National Baseball Day would be a step closer.
A World Series game has not been played in the afternoon since Game 6 of the 1987 series. (That game was played in the Metrodome in Minneapolis, so even then there were no natural shadows on the field.) Games start in “prime time” on the east coast, often not ending till well past midnight — past the bedtimes of millions of kids from Maine to Miami.
In the name of children coast to coast (and in the interest of our national pastime, clinging to relevance in many pockets of the country), the time has come for National Baseball Day. For a country obsessed with spectator sports, how is it that no federal holiday has been proclaimed to celebrate what so many millions do so often? And with no break between Labor Day and Thanksgiving, late October is ripe for a day with no school, no mail, no screaming alarm clock before the sun has risen.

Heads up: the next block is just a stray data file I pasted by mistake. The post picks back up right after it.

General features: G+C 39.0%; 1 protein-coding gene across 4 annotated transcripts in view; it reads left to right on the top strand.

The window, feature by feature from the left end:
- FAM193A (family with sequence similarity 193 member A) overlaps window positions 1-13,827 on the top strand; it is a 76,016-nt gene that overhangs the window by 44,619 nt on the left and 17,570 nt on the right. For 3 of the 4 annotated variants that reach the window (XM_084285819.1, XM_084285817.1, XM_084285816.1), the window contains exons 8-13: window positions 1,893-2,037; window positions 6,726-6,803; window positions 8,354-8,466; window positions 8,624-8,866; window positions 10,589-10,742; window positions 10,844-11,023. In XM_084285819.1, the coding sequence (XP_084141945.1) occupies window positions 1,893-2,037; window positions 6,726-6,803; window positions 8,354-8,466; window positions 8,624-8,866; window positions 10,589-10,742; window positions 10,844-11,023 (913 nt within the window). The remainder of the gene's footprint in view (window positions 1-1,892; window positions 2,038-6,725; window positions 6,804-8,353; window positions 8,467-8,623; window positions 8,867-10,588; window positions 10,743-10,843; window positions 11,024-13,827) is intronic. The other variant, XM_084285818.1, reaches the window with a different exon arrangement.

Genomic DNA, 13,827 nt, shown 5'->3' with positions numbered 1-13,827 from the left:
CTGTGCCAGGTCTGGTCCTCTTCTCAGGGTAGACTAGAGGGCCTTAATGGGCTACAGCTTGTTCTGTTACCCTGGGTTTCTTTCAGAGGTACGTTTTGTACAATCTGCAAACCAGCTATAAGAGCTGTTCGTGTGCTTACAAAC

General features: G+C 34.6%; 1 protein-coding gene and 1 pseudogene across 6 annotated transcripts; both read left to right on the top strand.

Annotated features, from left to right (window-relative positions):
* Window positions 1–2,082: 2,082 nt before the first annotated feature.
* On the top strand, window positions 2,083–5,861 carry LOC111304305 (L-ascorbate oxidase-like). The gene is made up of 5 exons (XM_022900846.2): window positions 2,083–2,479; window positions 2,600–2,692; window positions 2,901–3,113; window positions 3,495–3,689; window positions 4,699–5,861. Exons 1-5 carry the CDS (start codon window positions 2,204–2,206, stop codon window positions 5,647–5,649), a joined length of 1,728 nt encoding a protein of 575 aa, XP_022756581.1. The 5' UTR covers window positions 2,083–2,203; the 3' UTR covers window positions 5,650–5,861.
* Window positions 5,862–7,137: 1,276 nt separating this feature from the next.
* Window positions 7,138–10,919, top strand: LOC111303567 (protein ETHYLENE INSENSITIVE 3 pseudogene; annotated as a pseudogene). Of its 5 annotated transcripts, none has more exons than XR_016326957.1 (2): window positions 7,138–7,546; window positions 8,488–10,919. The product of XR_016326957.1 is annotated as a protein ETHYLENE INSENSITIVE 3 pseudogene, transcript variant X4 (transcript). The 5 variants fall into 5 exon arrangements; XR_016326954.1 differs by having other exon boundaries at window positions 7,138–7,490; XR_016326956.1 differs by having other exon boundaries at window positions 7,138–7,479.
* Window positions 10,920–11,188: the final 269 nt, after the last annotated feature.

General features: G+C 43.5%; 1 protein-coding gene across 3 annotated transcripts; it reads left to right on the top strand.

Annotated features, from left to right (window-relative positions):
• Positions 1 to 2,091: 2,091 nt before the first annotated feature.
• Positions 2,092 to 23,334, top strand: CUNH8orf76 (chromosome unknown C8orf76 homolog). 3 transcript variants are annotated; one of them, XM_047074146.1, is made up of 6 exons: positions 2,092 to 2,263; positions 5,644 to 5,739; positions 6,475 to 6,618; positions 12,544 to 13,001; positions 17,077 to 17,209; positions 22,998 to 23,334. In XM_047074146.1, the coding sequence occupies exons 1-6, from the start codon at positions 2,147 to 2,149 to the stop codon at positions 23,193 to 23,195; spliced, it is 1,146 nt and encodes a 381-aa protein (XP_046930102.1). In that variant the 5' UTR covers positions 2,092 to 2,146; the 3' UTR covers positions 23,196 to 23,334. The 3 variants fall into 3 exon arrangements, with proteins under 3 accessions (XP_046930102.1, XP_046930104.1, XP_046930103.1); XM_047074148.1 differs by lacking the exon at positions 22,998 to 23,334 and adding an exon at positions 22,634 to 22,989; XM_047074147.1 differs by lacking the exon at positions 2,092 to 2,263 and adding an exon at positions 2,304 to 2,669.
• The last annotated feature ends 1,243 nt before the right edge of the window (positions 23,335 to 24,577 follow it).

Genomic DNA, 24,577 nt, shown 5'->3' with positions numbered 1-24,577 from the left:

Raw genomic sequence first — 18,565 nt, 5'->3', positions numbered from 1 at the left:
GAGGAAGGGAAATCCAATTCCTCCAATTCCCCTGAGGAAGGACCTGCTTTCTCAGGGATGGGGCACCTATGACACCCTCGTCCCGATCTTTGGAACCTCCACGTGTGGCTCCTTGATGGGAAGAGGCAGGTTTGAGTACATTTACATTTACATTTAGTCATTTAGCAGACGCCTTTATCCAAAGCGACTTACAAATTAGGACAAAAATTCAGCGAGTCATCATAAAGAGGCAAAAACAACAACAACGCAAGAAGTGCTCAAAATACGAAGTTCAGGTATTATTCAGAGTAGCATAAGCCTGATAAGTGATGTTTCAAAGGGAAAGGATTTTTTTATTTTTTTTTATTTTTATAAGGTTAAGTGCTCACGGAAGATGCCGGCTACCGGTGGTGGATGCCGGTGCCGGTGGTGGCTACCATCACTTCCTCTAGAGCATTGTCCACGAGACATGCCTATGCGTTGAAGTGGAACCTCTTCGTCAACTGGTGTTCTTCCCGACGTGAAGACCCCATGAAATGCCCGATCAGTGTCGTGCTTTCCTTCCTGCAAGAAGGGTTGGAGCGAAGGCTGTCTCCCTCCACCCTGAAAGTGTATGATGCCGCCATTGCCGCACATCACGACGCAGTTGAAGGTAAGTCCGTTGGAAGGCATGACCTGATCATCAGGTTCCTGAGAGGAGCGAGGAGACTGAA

Here’s how the holiday would unfold: On the Wednesday that coincides with Game 1 of the World Series, the aforementioned schools and offices would close. Most importantly — pay attention, Fox — the game would start at 3 pm eastern time (noon on the west coast). Every child in the entire country with an interest in the game would be able to watch all nine innings, and before dinner. The television fat cats aiming to maximize ad revenue with prime time slots are missing a critical opportunity here: kids are a demographic, too. They — and more often, their parents — spend money. Maybe not on cars and beer, but certainly on video games, snacks, movies, and fast food. And when National Baseball Day is marketed the way it should be — for the kids! — smart-thinking sponsors will line up to be part of the outreach.